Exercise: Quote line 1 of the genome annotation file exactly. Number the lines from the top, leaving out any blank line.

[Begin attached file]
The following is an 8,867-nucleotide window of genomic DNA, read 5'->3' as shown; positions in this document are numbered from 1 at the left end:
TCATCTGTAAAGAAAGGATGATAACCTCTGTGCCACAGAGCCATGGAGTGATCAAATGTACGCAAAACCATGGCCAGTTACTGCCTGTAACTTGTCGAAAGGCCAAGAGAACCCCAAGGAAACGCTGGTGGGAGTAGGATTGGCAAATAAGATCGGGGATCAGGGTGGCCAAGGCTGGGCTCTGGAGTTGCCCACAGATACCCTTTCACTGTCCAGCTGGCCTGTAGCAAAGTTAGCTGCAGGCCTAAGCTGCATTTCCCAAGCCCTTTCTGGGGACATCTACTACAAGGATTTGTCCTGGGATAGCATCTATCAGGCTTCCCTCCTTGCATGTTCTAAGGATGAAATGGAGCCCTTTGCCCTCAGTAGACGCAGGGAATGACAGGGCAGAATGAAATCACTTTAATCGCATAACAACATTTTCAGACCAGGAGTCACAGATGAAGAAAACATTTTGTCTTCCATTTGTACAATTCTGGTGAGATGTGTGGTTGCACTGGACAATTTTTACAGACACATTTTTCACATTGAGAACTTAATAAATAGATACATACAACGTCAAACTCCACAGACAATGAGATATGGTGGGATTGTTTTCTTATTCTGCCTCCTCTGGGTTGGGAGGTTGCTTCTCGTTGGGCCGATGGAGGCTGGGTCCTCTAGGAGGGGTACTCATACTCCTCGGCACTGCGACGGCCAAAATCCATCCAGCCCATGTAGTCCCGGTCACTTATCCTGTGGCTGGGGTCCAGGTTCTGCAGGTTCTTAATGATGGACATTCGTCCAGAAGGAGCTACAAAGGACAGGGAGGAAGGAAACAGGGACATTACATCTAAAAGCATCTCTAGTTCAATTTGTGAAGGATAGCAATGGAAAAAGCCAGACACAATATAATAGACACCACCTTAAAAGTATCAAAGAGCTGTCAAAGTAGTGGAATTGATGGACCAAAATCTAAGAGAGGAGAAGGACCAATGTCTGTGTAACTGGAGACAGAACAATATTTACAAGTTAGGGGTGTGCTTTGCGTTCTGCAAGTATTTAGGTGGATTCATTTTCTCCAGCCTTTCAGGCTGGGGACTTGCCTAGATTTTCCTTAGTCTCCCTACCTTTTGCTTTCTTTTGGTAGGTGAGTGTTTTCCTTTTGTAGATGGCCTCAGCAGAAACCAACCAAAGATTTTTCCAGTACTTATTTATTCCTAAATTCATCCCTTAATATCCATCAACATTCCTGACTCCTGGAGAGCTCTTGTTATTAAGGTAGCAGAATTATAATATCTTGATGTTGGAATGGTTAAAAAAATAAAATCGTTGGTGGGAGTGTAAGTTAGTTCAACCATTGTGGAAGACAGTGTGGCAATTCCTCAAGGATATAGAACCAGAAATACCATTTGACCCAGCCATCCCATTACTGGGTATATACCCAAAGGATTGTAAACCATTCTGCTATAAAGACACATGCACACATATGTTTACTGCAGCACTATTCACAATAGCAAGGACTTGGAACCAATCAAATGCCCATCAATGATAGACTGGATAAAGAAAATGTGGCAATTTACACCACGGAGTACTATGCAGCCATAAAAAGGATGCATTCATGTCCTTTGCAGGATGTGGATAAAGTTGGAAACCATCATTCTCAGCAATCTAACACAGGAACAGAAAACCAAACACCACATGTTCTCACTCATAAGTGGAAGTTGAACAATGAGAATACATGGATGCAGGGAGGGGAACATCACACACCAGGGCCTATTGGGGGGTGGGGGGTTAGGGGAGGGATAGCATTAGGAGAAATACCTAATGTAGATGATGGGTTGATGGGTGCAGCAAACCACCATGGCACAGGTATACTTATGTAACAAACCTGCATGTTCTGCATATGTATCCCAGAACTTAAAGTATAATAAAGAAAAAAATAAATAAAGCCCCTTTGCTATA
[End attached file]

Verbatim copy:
The following is an 8,867-nucleotide window of genomic DNA, read 5'->3' as shown; positions in this document are numbered from 1 at the left end: